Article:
WeatherStorm Tracker Blog


Growing Large Hail

Posted at 5:33 PM, Apr 18, 2019
and last updated 2019-04-18 17:33:44-04

On Wednesday Oklahoma and parts of northern Texas were bracing for severe thunderstorms that could be capable of producing large hail. Oklahomans and Texans are no strangers to hail the size of golf balls or larger during the severe events. Needless to say they know some creative way to protect their vehicles. The NBC station in Dallas shared a number of photos of things from bubble wrap to towels and sleeping bags to pool noodles covering the windows and roof of cars and trucks. My favorite was the unicorn pool float used to cover the rear windshield.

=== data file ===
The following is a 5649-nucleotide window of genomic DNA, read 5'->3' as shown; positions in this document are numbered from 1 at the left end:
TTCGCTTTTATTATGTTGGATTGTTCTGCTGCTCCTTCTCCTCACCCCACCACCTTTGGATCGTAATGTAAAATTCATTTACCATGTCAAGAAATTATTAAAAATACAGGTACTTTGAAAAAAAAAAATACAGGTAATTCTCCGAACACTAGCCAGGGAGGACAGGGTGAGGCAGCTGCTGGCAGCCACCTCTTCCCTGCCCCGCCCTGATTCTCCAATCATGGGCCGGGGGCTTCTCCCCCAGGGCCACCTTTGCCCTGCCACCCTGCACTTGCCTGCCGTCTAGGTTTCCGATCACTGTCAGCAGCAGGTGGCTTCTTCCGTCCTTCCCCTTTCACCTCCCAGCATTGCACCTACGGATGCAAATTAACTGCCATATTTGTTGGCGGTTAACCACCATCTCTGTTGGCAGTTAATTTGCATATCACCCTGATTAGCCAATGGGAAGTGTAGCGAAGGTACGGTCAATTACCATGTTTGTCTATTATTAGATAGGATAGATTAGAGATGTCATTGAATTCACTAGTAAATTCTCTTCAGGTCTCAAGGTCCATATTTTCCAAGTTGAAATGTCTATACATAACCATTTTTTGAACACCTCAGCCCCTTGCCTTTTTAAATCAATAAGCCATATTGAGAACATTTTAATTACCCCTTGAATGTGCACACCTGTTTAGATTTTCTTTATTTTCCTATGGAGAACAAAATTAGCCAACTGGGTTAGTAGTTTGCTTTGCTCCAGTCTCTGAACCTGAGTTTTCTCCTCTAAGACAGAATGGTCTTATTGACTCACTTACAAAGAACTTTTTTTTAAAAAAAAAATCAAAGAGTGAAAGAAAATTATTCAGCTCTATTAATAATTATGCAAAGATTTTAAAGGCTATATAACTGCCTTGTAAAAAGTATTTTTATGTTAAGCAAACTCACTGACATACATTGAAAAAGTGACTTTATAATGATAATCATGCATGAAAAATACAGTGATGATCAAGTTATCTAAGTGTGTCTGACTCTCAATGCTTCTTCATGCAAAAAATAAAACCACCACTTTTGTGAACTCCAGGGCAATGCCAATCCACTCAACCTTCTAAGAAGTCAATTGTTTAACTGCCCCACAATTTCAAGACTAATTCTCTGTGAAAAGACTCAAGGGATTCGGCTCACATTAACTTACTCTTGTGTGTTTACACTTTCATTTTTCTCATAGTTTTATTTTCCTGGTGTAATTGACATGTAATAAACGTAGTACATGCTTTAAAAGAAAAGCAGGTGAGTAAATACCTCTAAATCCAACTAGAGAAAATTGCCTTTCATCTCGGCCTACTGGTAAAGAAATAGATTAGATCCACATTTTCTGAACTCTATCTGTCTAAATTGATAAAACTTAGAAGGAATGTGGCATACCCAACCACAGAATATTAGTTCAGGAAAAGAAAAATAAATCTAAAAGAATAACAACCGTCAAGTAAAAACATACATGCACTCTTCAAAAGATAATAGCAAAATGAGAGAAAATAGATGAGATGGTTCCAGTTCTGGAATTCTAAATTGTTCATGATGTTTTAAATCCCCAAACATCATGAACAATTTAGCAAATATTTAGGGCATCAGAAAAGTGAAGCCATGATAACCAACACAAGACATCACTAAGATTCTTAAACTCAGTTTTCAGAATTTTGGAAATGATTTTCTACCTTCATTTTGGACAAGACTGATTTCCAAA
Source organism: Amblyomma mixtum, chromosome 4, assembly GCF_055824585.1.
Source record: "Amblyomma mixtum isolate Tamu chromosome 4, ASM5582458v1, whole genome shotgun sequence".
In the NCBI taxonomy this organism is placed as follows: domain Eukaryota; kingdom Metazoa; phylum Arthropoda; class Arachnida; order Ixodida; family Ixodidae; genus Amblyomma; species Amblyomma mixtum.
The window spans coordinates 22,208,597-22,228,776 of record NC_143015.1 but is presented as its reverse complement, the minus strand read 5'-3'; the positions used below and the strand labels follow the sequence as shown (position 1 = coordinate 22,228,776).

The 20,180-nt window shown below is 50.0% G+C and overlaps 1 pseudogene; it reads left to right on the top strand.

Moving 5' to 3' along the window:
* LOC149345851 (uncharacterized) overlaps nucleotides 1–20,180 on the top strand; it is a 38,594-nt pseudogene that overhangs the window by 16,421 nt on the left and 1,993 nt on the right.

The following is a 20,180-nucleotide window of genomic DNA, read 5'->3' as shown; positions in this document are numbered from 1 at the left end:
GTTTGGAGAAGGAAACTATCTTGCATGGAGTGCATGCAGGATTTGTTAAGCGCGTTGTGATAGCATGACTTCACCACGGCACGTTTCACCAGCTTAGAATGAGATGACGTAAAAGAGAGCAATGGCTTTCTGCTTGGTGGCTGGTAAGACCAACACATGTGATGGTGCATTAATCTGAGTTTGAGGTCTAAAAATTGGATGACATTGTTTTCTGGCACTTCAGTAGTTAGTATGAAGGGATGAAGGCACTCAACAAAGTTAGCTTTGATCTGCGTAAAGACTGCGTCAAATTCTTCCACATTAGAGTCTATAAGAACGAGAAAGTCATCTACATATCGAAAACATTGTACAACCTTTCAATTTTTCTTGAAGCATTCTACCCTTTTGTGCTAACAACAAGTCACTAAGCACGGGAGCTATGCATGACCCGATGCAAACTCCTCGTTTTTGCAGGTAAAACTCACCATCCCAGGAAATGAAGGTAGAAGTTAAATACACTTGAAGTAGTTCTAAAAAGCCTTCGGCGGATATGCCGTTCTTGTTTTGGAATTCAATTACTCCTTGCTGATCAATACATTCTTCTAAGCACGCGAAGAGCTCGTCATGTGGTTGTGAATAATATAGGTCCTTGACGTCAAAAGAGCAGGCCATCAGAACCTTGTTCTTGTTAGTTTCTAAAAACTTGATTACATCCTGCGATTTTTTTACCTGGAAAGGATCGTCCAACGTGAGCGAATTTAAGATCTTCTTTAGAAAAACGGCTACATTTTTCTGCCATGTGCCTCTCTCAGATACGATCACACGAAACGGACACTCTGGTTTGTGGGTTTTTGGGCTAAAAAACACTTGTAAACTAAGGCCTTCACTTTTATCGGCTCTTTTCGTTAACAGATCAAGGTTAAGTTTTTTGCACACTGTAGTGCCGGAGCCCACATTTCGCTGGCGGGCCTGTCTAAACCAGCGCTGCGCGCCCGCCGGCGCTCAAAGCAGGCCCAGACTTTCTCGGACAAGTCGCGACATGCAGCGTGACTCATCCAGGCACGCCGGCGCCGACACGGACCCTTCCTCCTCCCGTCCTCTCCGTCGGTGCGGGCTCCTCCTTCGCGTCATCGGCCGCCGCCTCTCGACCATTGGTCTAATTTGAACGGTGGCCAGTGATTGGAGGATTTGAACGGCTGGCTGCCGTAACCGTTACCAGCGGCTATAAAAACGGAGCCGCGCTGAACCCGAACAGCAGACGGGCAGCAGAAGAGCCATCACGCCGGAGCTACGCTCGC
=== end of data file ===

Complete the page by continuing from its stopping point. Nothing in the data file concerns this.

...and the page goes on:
Hail is a form of precipitation that occurs when updrafts, or the upward moving winds, inside thunderstorms raindrops into the extremely cold part of the cloud where they can freeze into balls of ice. Hailstones grow by colliding with supercooled water drops. Supercooled water will freeze on contact with ice crystals, dust, or other particles in the clouds.


Thunderstorms that have strong upward are capable of growing hailstones. The size of a hailstone comes down to the strength of that updraft. As hailstones fall through the updraft the edges melt, then as it’s send back to cold part of the cloud it collides with more supercooled water drops and continues to grow. The hail will fall when the thunderstorms’ updraft can no longer support its weight or the updraft weakens.

You can think of hailstone like the layers of an onion. The number of layers of the piece of ice will tell you the number of times the hail cycled through the updraft.